mikejuk writes "As 2012, Alan Turing Year, draws to close a group of highly regarded UK scientists, including Professor Stephen Hawking, have repeated the call for a posthumous pardon for Turing's criminal conviction in a letter to the Telegraph. The letter has re-opened the debate, which is controversial even for those who support the idea that Turing was treated in an unfair and appalling way, was formally acknowledged by the UK Prime Minister Gordon Brown in 2009 when he apologized for the treatment Turing had received. In February Justice Minister Lord McNally rebuffed a 23,000 signature petition for a pardon saying: 'A posthumous pardon was not considered appropriate as Alan Turing was properly convicted of what at the time was a criminal offense.'"
Privacy

Twitter Enables Archive Option 25

Posted by samzenpus
from the read-it-and-weep dept.
judgecorp writes "Twitter has delivered on a long-promised feature which allows some users to download their entire Tweet history. The service was promised months ago by CEO Dick Costolo and equivalent features are already available at Facebook. At this stage, only some users can download their archive, and it's not clear how it will be rolled out to all users."
Electronic Frontier Foundation

EFF Spinoff Pools Donor Dollars To Prevent WikiLeaks-Style Payment Blockades 95

Posted by timothy
from the follow-the-monkey dept.
nonprofiteer writes "Two years ago, Visa, MasterCard, PayPal, Western Union and Bank of America cut off all funding to WikiLeaks. A group of free information advocates wants to prevent a similar financial blockade on information from happening again. Daniel Ellsberg, John Perry Barlow, and EFF staffers are founding the Freedom of the Press Foundation, an org that will raise money and channel it to edgy media groups that might suffer from a WikiLeaks-style embargo. When donors give to the Foundation, they can choose to have their funding passed on to any media group under the Foundation's umbrella (currently WikiLeaks, Muckrock, The National Security Archives and UpTake). That strategy aims to make it harder to cut funding to any of those organizations, or any added in the future. And because the site is encrypted, donors who worry about being identified as giving to any particularly controversial group can do so without being identified. It's like Tor for charitable giving."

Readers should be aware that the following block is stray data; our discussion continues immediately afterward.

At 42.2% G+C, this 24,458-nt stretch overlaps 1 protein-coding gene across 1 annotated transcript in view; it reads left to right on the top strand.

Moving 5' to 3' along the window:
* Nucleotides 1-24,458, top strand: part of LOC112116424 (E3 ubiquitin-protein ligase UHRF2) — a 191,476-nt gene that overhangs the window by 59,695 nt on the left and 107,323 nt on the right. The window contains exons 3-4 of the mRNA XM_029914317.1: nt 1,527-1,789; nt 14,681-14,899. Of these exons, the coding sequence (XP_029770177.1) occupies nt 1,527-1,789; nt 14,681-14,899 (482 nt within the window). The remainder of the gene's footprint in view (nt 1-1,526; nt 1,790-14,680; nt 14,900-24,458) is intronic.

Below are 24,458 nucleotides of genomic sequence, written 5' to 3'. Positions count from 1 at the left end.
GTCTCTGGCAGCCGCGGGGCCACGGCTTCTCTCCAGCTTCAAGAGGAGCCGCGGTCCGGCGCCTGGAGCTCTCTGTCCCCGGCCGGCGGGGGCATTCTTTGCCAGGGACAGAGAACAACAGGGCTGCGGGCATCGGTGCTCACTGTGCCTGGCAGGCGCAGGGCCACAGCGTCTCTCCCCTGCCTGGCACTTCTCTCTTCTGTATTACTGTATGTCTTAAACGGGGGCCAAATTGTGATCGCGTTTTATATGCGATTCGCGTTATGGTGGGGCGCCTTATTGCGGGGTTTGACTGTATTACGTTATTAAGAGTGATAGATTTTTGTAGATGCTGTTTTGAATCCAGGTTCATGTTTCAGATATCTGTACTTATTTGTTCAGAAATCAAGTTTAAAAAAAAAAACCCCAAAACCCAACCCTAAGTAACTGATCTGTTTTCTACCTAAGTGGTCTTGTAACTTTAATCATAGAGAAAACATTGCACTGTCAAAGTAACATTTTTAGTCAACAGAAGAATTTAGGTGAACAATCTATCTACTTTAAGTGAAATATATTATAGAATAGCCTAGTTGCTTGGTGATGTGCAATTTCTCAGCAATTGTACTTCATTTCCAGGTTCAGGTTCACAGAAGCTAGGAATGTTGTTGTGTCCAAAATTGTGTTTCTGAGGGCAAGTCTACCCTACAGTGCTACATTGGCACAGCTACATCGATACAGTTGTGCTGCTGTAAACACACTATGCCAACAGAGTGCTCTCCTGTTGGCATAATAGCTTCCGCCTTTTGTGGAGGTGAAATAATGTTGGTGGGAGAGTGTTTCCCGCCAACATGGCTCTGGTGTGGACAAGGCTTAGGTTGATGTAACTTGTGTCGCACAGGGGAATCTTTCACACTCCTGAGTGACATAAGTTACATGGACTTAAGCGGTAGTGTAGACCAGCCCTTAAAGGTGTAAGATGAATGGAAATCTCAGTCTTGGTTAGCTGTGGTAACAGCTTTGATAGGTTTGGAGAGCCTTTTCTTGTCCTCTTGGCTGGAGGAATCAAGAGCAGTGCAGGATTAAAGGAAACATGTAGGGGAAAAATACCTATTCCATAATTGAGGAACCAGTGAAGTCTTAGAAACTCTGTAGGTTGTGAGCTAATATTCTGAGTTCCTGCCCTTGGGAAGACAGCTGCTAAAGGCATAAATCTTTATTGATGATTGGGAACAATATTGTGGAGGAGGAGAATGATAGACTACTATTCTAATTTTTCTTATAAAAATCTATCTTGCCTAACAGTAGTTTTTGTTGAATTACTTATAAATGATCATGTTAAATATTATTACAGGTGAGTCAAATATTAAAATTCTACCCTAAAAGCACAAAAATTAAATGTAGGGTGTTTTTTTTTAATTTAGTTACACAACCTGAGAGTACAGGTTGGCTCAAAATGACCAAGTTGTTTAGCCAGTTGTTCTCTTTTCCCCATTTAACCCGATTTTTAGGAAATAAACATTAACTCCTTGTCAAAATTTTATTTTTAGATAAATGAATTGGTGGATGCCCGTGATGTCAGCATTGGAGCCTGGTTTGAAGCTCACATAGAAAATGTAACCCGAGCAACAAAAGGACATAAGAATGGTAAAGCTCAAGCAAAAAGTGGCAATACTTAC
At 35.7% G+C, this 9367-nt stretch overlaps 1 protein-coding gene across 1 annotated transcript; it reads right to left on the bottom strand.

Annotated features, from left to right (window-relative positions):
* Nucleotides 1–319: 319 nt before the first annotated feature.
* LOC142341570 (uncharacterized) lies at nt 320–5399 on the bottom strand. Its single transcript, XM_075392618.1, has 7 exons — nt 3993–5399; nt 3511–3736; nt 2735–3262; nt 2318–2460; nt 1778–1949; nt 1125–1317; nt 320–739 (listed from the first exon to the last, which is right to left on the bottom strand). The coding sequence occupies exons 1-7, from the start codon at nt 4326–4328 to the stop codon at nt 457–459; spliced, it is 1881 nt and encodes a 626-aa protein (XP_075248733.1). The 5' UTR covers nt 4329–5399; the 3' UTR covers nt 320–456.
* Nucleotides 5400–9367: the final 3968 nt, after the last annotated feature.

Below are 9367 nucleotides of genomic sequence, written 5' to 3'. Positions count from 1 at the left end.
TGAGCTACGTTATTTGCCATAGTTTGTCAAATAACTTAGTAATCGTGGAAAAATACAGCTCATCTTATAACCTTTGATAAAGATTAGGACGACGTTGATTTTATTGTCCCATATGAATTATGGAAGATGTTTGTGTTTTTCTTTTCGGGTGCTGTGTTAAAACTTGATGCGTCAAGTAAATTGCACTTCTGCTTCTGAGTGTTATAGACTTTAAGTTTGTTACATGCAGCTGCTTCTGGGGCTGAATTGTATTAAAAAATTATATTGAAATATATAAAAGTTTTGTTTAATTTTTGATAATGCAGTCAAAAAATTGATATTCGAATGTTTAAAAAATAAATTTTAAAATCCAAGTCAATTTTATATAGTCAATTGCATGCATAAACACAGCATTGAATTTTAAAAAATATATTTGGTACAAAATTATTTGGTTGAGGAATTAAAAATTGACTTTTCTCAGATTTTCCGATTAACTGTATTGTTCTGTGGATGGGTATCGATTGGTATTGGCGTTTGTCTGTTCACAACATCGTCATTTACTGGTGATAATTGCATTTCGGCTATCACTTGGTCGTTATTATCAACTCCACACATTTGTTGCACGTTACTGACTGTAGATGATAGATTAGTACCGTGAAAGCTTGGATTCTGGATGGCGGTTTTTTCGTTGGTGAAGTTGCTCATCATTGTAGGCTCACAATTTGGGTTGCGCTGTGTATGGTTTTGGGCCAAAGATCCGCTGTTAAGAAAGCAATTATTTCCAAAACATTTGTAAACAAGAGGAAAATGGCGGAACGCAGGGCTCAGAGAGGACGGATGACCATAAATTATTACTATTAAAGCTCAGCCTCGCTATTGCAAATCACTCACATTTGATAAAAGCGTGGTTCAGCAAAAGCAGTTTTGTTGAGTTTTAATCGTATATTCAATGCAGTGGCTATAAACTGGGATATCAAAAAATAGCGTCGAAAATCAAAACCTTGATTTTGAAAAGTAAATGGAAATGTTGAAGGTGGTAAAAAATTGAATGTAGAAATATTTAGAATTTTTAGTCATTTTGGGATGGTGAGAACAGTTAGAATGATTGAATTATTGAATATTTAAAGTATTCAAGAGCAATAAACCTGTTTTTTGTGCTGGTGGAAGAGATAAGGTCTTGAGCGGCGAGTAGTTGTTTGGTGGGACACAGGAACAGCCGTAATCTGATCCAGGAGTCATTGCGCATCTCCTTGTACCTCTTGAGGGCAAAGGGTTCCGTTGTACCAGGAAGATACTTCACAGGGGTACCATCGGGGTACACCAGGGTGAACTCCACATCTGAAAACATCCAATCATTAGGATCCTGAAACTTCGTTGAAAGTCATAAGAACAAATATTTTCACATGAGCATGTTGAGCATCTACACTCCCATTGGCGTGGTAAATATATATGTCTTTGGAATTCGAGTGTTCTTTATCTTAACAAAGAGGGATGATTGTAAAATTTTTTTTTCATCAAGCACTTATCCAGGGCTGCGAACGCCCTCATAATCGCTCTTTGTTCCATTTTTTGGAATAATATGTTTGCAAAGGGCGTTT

Privacy

Anonymous Hacks Westboro Baptist Church 1061

Posted by timothy
from the which-side-are-you-on-boys dept.
elashish14 writes "The Westboro Baptist Church stated earlier this week that they would be picketing the funerals of the victims of Newtown Connecticut's tragic shooting in an effort to bring awareness to their hate messages. In response, the Anonymous hacker collective has hacked their website and posted the personal information of all of its members."